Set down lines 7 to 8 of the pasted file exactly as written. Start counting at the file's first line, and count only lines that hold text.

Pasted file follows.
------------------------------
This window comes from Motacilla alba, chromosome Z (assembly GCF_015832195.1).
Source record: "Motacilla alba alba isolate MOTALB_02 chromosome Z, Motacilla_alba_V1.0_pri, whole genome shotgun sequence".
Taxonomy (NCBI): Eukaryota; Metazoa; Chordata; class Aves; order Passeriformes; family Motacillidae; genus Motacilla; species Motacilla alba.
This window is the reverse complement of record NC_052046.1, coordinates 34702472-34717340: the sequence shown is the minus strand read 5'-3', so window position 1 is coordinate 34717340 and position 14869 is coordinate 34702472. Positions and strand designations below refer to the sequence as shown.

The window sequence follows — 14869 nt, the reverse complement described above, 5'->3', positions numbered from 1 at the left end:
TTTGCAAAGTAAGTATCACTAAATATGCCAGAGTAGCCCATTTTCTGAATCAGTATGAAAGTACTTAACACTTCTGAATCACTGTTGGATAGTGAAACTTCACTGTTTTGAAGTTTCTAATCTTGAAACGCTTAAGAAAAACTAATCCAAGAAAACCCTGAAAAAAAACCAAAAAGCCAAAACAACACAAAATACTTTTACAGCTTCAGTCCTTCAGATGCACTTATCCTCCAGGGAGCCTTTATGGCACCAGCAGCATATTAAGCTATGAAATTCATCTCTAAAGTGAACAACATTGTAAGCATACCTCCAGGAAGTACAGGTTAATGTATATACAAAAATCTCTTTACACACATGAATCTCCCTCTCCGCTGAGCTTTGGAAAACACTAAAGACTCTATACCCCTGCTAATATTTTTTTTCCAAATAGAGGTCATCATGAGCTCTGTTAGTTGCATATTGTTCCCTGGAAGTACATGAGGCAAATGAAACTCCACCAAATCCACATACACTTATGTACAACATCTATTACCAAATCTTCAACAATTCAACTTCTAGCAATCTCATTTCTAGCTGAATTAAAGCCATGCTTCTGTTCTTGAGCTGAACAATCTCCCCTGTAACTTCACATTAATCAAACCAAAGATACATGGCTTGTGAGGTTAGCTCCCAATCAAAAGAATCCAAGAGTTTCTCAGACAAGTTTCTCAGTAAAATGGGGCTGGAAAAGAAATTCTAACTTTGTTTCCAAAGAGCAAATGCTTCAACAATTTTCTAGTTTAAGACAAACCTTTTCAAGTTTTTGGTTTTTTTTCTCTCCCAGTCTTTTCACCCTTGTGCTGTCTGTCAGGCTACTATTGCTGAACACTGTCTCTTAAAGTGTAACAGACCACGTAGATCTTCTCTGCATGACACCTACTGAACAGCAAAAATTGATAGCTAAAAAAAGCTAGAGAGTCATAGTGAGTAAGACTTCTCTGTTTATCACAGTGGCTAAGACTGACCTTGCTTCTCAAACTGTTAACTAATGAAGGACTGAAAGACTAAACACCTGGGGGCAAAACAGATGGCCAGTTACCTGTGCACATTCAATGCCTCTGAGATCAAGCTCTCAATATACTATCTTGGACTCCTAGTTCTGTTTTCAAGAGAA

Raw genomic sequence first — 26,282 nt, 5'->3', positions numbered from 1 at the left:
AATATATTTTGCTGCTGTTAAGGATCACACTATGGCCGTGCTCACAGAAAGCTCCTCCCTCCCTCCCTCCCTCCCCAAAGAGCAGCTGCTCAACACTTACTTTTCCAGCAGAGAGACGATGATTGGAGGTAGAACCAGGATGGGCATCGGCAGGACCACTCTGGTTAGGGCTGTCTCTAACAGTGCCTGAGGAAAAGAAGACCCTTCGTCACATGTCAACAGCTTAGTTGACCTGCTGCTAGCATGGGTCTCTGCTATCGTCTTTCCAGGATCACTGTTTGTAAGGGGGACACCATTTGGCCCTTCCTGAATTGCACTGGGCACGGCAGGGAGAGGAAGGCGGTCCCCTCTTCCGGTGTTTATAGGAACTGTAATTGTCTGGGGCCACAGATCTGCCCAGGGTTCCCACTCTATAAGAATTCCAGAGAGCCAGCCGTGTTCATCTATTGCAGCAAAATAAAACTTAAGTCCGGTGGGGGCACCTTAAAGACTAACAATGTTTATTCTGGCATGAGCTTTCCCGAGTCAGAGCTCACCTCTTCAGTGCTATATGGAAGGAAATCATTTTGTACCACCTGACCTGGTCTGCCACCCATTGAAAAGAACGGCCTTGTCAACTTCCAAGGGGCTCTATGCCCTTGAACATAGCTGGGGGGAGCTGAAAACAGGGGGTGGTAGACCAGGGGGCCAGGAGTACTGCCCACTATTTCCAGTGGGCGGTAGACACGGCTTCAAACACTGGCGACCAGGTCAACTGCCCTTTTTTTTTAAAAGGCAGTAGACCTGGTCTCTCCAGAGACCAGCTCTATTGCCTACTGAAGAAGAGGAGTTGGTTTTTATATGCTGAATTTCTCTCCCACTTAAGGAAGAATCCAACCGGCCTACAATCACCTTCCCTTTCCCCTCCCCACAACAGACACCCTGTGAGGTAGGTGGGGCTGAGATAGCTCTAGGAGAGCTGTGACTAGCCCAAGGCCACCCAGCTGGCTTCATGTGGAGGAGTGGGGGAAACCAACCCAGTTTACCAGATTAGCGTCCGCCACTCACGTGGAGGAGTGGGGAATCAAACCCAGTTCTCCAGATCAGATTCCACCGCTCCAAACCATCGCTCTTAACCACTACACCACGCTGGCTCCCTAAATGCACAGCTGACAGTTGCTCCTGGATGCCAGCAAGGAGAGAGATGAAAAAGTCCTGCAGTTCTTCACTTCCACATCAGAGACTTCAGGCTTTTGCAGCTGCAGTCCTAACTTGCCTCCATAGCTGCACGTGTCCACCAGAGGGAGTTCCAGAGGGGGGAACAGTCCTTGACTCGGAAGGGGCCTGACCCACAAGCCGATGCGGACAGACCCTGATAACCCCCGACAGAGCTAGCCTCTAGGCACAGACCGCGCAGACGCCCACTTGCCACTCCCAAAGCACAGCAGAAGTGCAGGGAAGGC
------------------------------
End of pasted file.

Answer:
Raw genomic sequence first — 26,282 nt, 5'->3', positions numbered from 1 at the left:
AATATATTTTGCTGCTGTTAAGGATCACACTATGGCCGTGCTCACAGAAAGCTCCTCCCTCCCTCCCTCCCTCCCCAAAGAGCAGCTGCTCAACACTTACTTTTCCAGCAGAGAGACGATGATTGGAGGTAGAACCAGGATGGGCATCGGCAGGACCACTCTGGTTAGGGCTGTCTCTAACAGTGCCTGAGGAAAAGAAGACCCTTCGTCACATGTCAACAGCTTAGTTGACCTGCTGCTAGCATGGGTCTCTGCTATCGTCTTTCCAGGATCACTGTTTGTAAGGGGGACACCATTTGGCCCTTCCTGAATTGCACTGGGCACGGCAGGGAGAGGAAGGCGGTCCCCTCTTCCGGTGTTTATAGGAACTGTAATTGTCTGGGGCCACAGATCTGCCCAGGGTTCCCACTCTATAAGAATTCCAGAGAGCCAGCCGTGTTCATCTATTGCAGCAAAATAAAACTTAAGTCCGGTGGGGGCACCTTAAAGACTAACAATGTTTATTCTGGCATGAGCTTTCCCGAGTCAGAGCTCACCTCTTCAGTGCTATATGGAAGGAAATCATTTTGTACCACCTGACCTGGTCTGCCACCCATTGAAAAGAACGGCCTTGTCAACTTCCAAGGGGCTCTATGCCCTTGAACATAGCTGGGGGGAGCTGAAAACAGGGGGTGGTAGACCAGGGGGCCAGGAGTACTGCCCACTATTTCCAGTGGGCGGTAGACACGGCTTCAAACACTGGCGACCAGGTCAACTGCCCTTTTTTTTTAAAAGGCAGTAGACCTGGTCTCTCCAGAGACCAGCTCTATTGCCTACTGAAGAAGAGGAGTTGGTTTTTATATGCTGAATTTCTCTCCCACTTAAGGAAGAATCCAACCGGCCTACAATCACCTTCCCTTTCCCCTCCCCACAACAGACACCCTGTGAGGTAGGTGGGGCTGAGATAGCTCTAGGAGAGCTGTGACTAGCCCAAGGCCACCCAGCTGGCTTCATGTGGAGGAGTGGGGGAAACCAACCCAGTTTACCAGATTAGCGTCCGCCACTCACGTGGAGGAGTGGGGAATCAAACCCAGTTCTCCAGATCAGATTCCACCGCTCCAAACCATCGCTCTTAACCACTACACCACGCTGGCTCCCTAAATGCACAGCTGACAGTTGCTCCTGGATGCCAGCAAGGAGAGAGATGAAAAAGTCCTGCAGTTCTTCACTTCCACATCAGAGACTTCAGGCTTTTGCAGCTGCAGTCCTAACTTGCCTCCATAGCTGCACGTGTCCACCAGAGGGAGTTCCAGAGGGGGGAACAGTCCTTGACTCGGAAGGGGCCTGACCCACAAGCCGATGCGGACAGACCCTGATAACCCCCGACAGAGCTAGCCTCTAGGCACAGACCGCGCAGACGCCCACTTGCCACTCCCAAAGCACAGCAGAAGTGCAGGGAAGGC